The Free Software Foundation (FSF) is a donor supported charity founded in 1985 and based in Boston, MA, USA. The FSF has a worldwide mission to promote computer user freedom and to defend the rights of all free software users. They have sister organizations in Europe, India and Latin America.
Since any inclusion of legal protection for “technological measures” in the law regulates what software citizens are allowed to run on their own computer, they have an interest in this issue. Canadians who are part of the Free Software Community really need to get involved in this election to ensure that the rights of Canadian Free Software users are protected. Richard Stallman, founder and president of the FSF, requested that I write this article to give our community some ideas of what to do.
While it would be great if I could suggest what party to vote for, this area of policy is not that simple. There are shining lights that need to be highlighted, but we really need people to get involved in their local riding and find out who is best to vote for in that riding. I wrote an article yesterday with my current thinking about who those shining lights are and what I am thinking about in my own riding of Ottawa South.
You don’t need to be doing this investigating alone. There are existing groups that you can join with to help.
- Digital Copyright Canada, a site I run, has an Election 2008 section. We have a blog where we have been posting articles tagged with the riding so that you can quickly find your riding (via a list or typing in your postal code), and see what others have written. If you get in touch with any candidate or your incumbent MP, please post directly or let us know the details so we can post.
- Fair Copyright for Canada started as a facebook group, and has expanded to having chapters across Canada. These are fellow Canadians just like you, concerned about copyright, software, and related issues. A number of the local chapters have WIKI pages where they are posting details about ridings and candidates in their region.
- Online Rights Canada is jointly supported by the Canadian Internet Policy & Public Interest Clinic (CIPPIC) and the Electronic Frontier Foundation (EFF). They have a tool that allows people to send letters to their past MPs which they are talking about modifying to allow people to send letters to all the candidates in their riding. CIPPIC itself may be sending questions to the parties, as they did in the 2006 and 2004 general elections.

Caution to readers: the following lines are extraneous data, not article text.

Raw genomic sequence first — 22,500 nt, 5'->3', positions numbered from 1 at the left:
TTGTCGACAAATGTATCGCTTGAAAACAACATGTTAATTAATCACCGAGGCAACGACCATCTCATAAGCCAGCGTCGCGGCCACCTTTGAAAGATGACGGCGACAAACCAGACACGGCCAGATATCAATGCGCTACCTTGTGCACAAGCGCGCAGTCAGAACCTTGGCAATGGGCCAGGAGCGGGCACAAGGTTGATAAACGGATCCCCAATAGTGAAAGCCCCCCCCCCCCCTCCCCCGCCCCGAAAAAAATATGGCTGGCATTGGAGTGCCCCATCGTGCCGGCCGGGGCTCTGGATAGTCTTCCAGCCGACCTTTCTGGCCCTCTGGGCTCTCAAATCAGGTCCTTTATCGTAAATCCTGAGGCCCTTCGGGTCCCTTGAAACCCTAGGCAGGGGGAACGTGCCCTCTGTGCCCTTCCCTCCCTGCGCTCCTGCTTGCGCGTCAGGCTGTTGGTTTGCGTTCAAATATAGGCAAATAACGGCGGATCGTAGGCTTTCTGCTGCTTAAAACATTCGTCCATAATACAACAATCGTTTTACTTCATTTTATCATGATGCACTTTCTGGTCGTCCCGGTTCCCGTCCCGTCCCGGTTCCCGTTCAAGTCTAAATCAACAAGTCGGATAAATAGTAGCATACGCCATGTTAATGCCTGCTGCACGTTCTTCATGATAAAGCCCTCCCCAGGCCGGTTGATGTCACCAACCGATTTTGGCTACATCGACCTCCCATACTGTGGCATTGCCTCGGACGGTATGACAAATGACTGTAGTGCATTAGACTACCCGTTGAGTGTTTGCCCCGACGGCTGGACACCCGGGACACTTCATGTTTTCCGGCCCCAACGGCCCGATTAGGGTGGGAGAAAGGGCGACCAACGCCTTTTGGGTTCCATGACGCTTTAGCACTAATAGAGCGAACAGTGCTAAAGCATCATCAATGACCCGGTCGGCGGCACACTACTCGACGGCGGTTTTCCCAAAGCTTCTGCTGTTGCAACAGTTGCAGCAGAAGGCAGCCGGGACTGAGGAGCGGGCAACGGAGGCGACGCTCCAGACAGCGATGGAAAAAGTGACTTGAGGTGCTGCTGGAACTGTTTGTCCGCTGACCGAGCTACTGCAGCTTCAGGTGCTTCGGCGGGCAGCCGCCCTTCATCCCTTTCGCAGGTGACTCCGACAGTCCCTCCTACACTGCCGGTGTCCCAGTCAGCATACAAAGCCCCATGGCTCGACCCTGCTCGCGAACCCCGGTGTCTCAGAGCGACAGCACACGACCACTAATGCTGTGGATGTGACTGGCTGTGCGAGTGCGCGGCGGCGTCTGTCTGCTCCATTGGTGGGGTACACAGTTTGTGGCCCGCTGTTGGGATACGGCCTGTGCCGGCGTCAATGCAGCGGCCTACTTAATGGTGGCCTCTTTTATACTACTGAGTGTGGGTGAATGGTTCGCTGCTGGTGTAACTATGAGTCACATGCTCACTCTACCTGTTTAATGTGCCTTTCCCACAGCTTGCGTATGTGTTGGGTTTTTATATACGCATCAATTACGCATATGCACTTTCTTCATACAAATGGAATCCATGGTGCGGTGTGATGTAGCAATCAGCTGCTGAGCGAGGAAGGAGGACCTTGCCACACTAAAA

Each of the above groups have links to other groups and to people who are writing blogs about the topic. One of the sites always worth reading is law professor Michael Geist’s blog.
On June 20, 2005 the then Liberal Government under Prime Minister Paul Martin tabled Bill C-60: “An Act to amend the Copyright Act”. This bill provided legal protection for “technological measures” and prohibited circumvention “for the purpose of an act that is an infringement of the copyright”. It was a bit vague about what types of technologies were being regulated, and also included a special prohibition against people providing services where the provider “knows or ought to know that providing the service will result in an infringement of the copyright or moral rights”. It was uncertain whether simply providing multi-purpose software could be considered a service.
On June 12, 2008 the then Conservative Government under Prime Minister Stephen Harper tabled Bill C-61: “An Act to amend the Copyright Act” (number a coincidence). This bill provided legal protection for “technological measures” in a way that much more closely mirrors the USA’s controversial Digital Millennium Copyright Act. It clearly protects both access controls (such as those applied to copyrighted content) and use controls (such as those applied to hardware and software which accesses/manipulates content). There are many ways that Canadian copyright amended by Bill C-61 would be far worse than US copyright amended by the DMCA. The DMCA stated that their living “Fair Use” regime was not affected by the anti-circumvention legislation (IE: that fair use was still protected), but in C-61 it was made clear that technological measures were intended to trump our already excessively limited “Fair Dealings” provisions. (See: Canadians fed US-style copyright legislation? I wish!).
The New Democratic Party has named Charlie Angus, MP for Timmins–James Bay, their Digital Culture Spokesperson. This party is the 4’th largest party in the previous parliament with 30 members in the house when the election was called. This is the only party that has named a Digital Culture spokesperson. Mr. Angus is a musician who is a member of the Canadian Music Creators Coalition, and while he is not a software author he has been our greatest ally in parliament.
Prior to Mr. Angus being elected in 2004 the (analog?) culture/heritage critic for the NDP was a playwright who believed in maximizing copyright, and supported any and all ways to protect copyright (including “technological measures”, etc). The NDP should stand as a reminder that what matters most to us is not the parties and their platforms, but what individual people become members of parliament. The same transformative change that happened in the NDP to make them one of our worst opponents to being one of our greatest allies could easily happen with all the other parties who will have members in the next parliament.
Russell McOrmond is a self employed consultant, policy coordinator for CLUE: Canada’s Association for Free/Libre and Open Source Software, co-coordinator for Getting Open Source Logic INto Governments (GOSLING), and host for Digital Copyright Canada.